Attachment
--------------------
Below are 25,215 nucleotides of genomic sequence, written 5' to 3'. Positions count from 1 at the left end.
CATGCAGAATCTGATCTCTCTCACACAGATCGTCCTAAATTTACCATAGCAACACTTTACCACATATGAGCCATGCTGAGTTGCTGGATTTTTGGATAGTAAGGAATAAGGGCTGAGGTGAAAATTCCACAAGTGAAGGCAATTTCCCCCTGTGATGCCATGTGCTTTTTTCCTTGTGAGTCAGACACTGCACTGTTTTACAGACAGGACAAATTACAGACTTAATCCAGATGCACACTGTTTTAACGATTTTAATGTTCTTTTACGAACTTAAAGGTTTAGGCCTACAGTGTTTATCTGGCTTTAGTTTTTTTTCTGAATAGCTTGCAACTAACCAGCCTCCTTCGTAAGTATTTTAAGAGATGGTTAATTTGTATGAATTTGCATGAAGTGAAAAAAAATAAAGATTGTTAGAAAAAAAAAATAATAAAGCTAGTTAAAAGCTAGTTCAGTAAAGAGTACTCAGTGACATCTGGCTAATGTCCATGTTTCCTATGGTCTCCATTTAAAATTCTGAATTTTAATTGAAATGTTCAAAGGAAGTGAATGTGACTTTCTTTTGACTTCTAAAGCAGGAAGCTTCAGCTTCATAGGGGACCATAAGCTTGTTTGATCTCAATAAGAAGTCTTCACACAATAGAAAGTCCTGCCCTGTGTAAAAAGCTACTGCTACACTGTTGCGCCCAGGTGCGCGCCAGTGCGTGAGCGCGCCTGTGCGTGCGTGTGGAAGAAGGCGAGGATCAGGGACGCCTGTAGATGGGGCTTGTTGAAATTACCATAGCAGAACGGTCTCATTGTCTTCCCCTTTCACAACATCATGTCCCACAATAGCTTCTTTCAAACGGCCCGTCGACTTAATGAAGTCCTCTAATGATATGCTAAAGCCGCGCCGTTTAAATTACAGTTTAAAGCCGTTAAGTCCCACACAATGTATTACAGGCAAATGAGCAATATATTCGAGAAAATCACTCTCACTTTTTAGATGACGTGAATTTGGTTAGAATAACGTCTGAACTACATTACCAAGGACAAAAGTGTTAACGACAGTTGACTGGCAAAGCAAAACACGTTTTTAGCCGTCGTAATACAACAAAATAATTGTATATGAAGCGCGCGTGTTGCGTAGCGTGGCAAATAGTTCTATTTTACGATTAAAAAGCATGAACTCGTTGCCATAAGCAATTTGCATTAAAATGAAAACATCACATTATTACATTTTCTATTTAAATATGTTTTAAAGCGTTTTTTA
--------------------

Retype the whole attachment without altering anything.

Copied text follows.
Below are 25,215 nucleotides of genomic sequence, written 5' to 3'. Positions count from 1 at the left end.
CATGCAGAATCTGATCTCTCTCACACAGATCGTCCTAAATTTACCATAGCAACACTTTACCACATATGAGCCATGCTGAGTTGCTGGATTTTTGGATAGTAAGGAATAAGGGCTGAGGTGAAAATTCCACAAGTGAAGGCAATTTCCCCCTGTGATGCCATGTGCTTTTTTCCTTGTGAGTCAGACACTGCACTGTTTTACAGACAGGACAAATTACAGACTTAATCCAGATGCACACTGTTTTAACGATTTTAATGTTCTTTTACGAACTTAAAGGTTTAGGCCTACAGTGTTTATCTGGCTTTAGTTTTTTTTCTGAATAGCTTGCAACTAACCAGCCTCCTTCGTAAGTATTTTAAGAGATGGTTAATTTGTATGAATTTGCATGAAGTGAAAAAAAATAAAGATTGTTAGAAAAAAAAAATAATAAAGCTAGTTAAAAGCTAGTTCAGTAAAGAGTACTCAGTGACATCTGGCTAATGTCCATGTTTCCTATGGTCTCCATTTAAAATTCTGAATTTTAATTGAAATGTTCAAAGGAAGTGAATGTGACTTTCTTTTGACTTCTAAAGCAGGAAGCTTCAGCTTCATAGGGGACCATAAGCTTGTTTGATCTCAATAAGAAGTCTTCACACAATAGAAAGTCCTGCCCTGTGTAAAAAGCTACTGCTACACTGTTGCGCCCAGGTGCGCGCCAGTGCGTGAGCGCGCCTGTGCGTGCGTGTGGAAGAAGGCGAGGATCAGGGACGCCTGTAGATGGGGCTTGTTGAAATTACCATAGCAGAACGGTCTCATTGTCTTCCCCTTTCACAACATCATGTCCCACAATAGCTTCTTTCAAACGGCCCGTCGACTTAATGAAGTCCTCTAATGATATGCTAAAGCCGCGCCGTTTAAATTACAGTTTAAAGCCGTTAAGTCCCACACAATGTATTACAGGCAAATGAGCAATATATTCGAGAAAATCACTCTCACTTTTTAGATGACGTGAATTTGGTTAGAATAACGTCTGAACTACATTACCAAGGACAAAAGTGTTAACGACAGTTGACTGGCAAAGCAAAACACGTTTTTAGCCGTCGTAATACAACAAAATAATTGTATATGAAGCGCGCGTGTTGCGTAGCGTGGCAAATAGTTCTATTTTACGATTAAAAAGCATGAACTCGTTGCCATAAGCAATTTGCATTAAAATGAAAACATCACATTATTACATTTTCTATTTAAATATGTTTTAAAGCGTTTTTTA